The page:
Cute little Sea Eagles, an angel of a step-Mum, and more in Bird World

Wednesday 20 July 2022

Good Morning Everyone. It is not raining! The sky is a beautiful blue, there is a breeze, and it will be a high of 27 today. That is the same temperature as at my son’s house in the Caribbean! Mr Blue Jay has come to visit the new bird bath and after having some big drinks jumps down to get a peanut. Too quick for me. Oh, there he is planting them in the gutter! Silly bird. I love those images of trees where the Blue Jays have pushed their stash into the grooves of the bark. I am surprised that Dyson is not around! Images are shot through a screen with my phone so not great, apologies. The glass in the sunroom also causes some very strange reflections.

White-bellied Sea Eagles live along the coastal waters of Australia, New Guinea and parts of Asia extending all the way to India. If you have ever been in Singapore you can see them at the harbour. You will find them along inland rivers as well. They are sometimes called the White-bellied or White-breasted Fish Hawk because, in many places, their diet consists of mostly fish. Unlike the Osprey who lives exclusively on fish (unless there is nothing else), the White-bellied Sea Eagles do eat birds and mammals.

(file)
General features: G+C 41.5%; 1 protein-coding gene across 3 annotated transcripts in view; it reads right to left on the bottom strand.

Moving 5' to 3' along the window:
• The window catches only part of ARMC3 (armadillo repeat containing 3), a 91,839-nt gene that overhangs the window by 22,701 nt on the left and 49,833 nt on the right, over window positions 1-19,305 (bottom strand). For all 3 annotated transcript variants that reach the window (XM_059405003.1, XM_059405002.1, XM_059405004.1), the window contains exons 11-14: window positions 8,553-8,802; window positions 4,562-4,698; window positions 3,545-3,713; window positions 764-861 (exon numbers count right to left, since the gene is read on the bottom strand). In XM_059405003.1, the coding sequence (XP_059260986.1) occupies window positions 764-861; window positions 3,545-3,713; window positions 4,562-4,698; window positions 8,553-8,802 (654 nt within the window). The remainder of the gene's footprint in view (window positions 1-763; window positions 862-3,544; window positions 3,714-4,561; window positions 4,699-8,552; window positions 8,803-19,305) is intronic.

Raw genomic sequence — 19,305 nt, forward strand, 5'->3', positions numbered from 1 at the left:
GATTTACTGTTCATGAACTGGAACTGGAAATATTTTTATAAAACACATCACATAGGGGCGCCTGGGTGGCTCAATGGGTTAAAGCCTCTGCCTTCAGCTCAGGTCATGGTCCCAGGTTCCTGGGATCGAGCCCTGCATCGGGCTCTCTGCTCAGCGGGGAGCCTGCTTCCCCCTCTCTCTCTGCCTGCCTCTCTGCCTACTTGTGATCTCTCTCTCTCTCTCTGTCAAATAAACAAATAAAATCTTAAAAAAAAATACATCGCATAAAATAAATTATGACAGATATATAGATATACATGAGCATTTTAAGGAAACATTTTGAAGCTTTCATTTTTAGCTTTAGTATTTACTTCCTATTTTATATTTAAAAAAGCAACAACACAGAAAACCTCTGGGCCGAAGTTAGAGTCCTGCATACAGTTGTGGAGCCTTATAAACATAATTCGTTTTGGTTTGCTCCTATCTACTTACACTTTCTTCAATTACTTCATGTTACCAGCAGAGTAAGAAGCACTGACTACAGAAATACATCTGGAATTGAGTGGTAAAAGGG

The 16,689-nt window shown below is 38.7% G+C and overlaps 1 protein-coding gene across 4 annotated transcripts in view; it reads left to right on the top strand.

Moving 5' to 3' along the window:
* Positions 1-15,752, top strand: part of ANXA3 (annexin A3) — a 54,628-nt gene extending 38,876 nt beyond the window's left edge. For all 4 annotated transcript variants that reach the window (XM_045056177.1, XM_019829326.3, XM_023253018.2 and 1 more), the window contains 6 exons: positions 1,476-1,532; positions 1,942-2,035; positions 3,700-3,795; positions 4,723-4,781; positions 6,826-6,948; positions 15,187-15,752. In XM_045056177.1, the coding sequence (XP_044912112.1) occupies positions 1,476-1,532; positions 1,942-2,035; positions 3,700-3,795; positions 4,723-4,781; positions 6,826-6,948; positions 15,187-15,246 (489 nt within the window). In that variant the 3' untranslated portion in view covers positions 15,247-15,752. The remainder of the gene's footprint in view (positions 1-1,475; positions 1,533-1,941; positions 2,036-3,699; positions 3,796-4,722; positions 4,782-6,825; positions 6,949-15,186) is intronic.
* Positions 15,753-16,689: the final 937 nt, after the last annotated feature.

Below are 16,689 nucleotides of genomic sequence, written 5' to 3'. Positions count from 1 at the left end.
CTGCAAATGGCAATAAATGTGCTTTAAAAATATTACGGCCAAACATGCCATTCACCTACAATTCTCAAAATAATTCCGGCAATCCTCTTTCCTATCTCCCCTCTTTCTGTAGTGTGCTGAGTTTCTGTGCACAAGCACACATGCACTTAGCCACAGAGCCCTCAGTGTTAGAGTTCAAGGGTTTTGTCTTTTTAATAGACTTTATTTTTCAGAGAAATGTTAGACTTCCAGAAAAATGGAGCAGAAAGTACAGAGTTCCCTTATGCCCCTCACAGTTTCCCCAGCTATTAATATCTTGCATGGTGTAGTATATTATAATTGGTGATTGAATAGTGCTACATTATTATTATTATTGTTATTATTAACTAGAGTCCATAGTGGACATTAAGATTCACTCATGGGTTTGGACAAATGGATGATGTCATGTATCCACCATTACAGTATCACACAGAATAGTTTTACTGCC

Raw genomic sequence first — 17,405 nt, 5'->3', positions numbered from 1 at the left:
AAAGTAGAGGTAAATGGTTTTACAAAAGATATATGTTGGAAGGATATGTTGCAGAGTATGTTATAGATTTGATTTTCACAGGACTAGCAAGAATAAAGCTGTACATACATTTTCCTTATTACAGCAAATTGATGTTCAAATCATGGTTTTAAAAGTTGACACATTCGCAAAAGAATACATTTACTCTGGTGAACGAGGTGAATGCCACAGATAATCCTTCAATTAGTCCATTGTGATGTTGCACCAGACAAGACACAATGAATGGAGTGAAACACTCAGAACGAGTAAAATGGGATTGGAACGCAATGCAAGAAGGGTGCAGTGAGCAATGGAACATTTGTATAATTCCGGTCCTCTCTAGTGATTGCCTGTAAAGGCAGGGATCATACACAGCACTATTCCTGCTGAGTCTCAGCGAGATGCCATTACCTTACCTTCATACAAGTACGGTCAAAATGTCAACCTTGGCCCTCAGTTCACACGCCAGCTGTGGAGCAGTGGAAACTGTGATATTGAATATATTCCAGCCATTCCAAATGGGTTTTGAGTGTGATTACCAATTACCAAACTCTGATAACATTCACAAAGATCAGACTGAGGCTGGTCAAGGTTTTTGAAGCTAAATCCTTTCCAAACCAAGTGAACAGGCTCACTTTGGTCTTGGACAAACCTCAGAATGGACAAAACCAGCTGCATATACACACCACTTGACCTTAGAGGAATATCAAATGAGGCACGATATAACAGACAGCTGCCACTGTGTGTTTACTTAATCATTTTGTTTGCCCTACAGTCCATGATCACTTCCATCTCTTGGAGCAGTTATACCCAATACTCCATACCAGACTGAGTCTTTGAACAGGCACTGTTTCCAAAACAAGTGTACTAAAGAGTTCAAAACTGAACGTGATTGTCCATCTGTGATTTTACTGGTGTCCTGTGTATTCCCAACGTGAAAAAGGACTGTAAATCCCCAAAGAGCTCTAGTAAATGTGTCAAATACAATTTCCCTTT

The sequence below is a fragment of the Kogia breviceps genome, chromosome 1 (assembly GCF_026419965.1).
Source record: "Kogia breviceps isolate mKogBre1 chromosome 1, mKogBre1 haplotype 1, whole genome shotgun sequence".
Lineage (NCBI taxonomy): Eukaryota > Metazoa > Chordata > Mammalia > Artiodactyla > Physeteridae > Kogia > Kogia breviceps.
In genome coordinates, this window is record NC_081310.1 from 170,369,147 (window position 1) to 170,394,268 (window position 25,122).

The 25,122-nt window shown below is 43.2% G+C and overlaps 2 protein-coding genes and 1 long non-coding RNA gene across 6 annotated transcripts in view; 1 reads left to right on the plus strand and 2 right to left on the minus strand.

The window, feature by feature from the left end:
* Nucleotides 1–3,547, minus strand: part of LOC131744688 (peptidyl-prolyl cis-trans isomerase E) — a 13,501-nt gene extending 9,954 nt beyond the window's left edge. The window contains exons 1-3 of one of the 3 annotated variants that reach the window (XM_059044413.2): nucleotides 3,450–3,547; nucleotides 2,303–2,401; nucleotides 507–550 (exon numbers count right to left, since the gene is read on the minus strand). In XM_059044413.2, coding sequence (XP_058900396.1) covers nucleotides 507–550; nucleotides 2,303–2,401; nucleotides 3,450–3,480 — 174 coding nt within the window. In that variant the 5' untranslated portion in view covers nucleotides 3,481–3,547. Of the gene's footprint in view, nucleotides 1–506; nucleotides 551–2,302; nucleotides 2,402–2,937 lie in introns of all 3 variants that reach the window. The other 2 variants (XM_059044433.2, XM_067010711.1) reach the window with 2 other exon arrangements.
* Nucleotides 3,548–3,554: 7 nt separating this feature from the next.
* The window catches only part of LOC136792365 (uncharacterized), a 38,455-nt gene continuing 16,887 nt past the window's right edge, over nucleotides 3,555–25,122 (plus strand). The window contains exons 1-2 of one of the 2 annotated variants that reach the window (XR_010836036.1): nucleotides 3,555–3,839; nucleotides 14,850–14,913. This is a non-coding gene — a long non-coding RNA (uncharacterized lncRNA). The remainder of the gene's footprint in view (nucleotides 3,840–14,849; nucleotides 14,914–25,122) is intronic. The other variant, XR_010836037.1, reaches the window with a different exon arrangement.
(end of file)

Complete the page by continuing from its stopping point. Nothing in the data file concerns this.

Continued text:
Lady and Dad live in a typical stick nest in the Sydney Olympic Forest. Like other White-bellied Sea Eagles, Lady laid a clutch of two eggs. It is extremely rare to see a clutch of three like we do in Bald Eagle populations.